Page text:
WICHITA, Kan. (KSNW) – Kansas has managed to travel backward in pandemic time. Suddenly, it’s February again. Except this time, the state faces a version of COVID-19 that’s twice as contagious.
The delta variant is plowing through a lightly vaccinated population, and multiplying fast. In mid-June, Kansas saw hundreds of new cases a week. Now, there are thousands of new cases per week.
That’s why time really matters. Say you get a shot of Pfizer tomorrow, then the second dose three weeks later. A couple more weeks must pass before your body has built up its arsenal of antibodies to guard you against hospitalization and death.
Deputy state health officer Joan Duwve said:
“Five weeks is a long time. That’s just a prime opportunity for this virus to find you, to make you sick and to spread to other members of your family.”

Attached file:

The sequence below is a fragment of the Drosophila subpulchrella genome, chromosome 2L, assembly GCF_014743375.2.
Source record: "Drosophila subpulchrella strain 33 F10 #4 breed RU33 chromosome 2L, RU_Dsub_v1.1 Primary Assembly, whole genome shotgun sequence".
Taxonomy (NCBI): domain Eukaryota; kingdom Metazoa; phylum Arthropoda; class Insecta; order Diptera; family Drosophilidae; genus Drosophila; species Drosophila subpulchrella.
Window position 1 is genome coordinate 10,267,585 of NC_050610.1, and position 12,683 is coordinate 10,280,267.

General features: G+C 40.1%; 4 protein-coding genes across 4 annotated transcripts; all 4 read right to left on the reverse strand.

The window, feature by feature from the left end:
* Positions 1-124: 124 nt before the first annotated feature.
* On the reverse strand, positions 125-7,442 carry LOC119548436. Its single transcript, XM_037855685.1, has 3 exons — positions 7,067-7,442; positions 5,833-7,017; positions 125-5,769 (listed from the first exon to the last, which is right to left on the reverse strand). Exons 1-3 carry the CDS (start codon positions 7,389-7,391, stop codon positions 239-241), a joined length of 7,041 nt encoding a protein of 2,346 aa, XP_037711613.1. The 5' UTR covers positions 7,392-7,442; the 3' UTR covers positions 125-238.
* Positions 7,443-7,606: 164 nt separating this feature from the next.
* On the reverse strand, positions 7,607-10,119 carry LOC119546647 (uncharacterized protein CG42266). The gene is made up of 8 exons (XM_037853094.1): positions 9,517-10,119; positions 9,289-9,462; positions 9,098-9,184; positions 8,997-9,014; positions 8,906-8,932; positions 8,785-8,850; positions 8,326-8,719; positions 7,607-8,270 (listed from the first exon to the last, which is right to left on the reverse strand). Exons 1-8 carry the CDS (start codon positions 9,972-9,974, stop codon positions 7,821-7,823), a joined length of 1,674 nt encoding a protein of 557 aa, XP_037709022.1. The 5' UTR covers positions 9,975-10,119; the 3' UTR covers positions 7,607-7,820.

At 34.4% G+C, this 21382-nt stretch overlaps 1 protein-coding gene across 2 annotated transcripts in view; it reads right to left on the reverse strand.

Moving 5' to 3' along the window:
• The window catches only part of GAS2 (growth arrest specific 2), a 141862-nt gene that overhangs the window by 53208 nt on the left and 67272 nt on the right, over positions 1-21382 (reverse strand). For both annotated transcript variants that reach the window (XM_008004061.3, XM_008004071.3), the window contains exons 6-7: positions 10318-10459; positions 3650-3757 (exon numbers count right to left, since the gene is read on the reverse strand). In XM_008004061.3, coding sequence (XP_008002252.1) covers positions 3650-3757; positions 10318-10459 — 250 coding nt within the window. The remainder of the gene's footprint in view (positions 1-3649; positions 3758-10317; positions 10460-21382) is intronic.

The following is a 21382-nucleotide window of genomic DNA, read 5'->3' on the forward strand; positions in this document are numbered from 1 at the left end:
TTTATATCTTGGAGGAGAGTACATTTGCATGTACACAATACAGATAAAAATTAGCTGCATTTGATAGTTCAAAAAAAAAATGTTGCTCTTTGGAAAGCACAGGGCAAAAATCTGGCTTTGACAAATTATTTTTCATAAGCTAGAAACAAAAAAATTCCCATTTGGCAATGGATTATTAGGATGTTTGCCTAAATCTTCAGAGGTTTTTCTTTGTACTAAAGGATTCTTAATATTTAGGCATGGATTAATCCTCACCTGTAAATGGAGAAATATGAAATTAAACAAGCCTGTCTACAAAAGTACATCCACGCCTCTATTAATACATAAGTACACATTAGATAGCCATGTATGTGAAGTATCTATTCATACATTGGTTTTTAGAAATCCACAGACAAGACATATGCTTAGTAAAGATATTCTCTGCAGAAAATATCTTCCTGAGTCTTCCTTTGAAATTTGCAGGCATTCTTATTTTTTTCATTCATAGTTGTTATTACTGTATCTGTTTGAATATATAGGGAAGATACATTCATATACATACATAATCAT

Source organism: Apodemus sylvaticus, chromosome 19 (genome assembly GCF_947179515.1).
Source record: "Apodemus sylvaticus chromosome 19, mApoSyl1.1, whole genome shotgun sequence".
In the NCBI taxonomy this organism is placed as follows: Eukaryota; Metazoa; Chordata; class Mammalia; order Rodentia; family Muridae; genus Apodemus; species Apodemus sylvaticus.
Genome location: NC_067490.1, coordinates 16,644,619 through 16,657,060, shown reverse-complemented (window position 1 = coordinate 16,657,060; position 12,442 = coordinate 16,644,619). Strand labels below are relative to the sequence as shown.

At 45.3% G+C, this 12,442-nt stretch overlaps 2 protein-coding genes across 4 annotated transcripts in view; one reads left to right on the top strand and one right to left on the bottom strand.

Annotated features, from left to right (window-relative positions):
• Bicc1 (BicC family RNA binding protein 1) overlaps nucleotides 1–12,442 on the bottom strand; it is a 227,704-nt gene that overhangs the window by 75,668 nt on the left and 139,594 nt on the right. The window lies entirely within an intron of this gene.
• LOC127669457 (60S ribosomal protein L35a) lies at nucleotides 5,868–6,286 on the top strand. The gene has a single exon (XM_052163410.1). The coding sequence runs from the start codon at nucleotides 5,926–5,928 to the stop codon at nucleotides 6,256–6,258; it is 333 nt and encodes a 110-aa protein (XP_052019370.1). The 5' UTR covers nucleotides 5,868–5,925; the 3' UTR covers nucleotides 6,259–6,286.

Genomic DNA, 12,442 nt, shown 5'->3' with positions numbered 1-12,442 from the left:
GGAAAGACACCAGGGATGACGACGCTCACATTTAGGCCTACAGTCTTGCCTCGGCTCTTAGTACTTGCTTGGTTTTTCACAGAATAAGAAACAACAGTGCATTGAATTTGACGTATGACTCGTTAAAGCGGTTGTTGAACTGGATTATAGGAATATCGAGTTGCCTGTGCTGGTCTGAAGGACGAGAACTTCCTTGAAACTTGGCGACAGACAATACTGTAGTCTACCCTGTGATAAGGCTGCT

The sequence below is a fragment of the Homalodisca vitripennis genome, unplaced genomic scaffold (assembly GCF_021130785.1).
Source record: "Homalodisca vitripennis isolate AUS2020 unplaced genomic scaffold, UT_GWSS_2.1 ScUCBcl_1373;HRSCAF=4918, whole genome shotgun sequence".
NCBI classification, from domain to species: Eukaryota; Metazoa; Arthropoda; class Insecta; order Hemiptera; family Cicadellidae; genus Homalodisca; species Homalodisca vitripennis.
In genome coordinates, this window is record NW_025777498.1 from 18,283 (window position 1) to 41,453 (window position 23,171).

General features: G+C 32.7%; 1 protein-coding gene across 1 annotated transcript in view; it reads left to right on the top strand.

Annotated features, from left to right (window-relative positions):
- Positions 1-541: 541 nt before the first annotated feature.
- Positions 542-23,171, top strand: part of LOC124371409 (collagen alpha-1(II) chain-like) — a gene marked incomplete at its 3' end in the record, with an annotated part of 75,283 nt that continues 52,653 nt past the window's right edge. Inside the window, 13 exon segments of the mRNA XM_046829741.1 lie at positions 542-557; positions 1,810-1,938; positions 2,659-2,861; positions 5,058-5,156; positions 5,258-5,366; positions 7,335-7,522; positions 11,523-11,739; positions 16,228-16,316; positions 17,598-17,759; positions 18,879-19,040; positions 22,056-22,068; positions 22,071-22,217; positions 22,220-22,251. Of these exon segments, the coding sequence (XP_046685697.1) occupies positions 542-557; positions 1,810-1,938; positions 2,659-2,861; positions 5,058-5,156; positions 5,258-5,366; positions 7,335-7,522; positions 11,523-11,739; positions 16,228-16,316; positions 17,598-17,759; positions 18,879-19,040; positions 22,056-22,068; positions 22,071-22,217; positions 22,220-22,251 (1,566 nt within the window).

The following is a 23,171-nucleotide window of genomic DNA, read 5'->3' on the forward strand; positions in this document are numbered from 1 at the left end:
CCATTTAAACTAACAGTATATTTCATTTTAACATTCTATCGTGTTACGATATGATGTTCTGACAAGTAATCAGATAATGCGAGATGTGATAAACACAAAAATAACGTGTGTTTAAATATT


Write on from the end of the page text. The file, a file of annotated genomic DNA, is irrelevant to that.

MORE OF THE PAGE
“Vaccine hesitancy is still an issue in the United States. More than 162 million Americans have received their shot. That leaves us still under 50 percent. Here in Kansas, just over 41 percent of people are fully vaccinated.” – KWCH, Wichita, Kan., Jul. 23, 2021
Yes, you can still catch COVID-19 after getting a vaccine, but misinformation about what that means deflects from this simple fact: For the vast majority of people, your vaccinated body will be ready for it.
Vaughn Cooper, who heads the Center for Evolutionary Biology and Medicine at the University of Pittsburgh, said:
“These are just heroic vaccines. The chief scientific achievements of my lifetime.”
Around 99% of recent coronavirus deaths in the U.S. and 97% of the hospitalizations involved people who were unvaccinated.
Each day, a few thousand Kansans get a shot of the vaccine that scientists say can stop this pandemic.
Meantime, Kansas hospitals are filling beds fast, and some are turning away seriously ill COVID patients from other areas and asking nurses to sign up for extra shifts.
The delta in Kansas
In late April, Kansas identified its first case of the delta variant. Now almost all the COVID cases here are this flavor … READ MORE.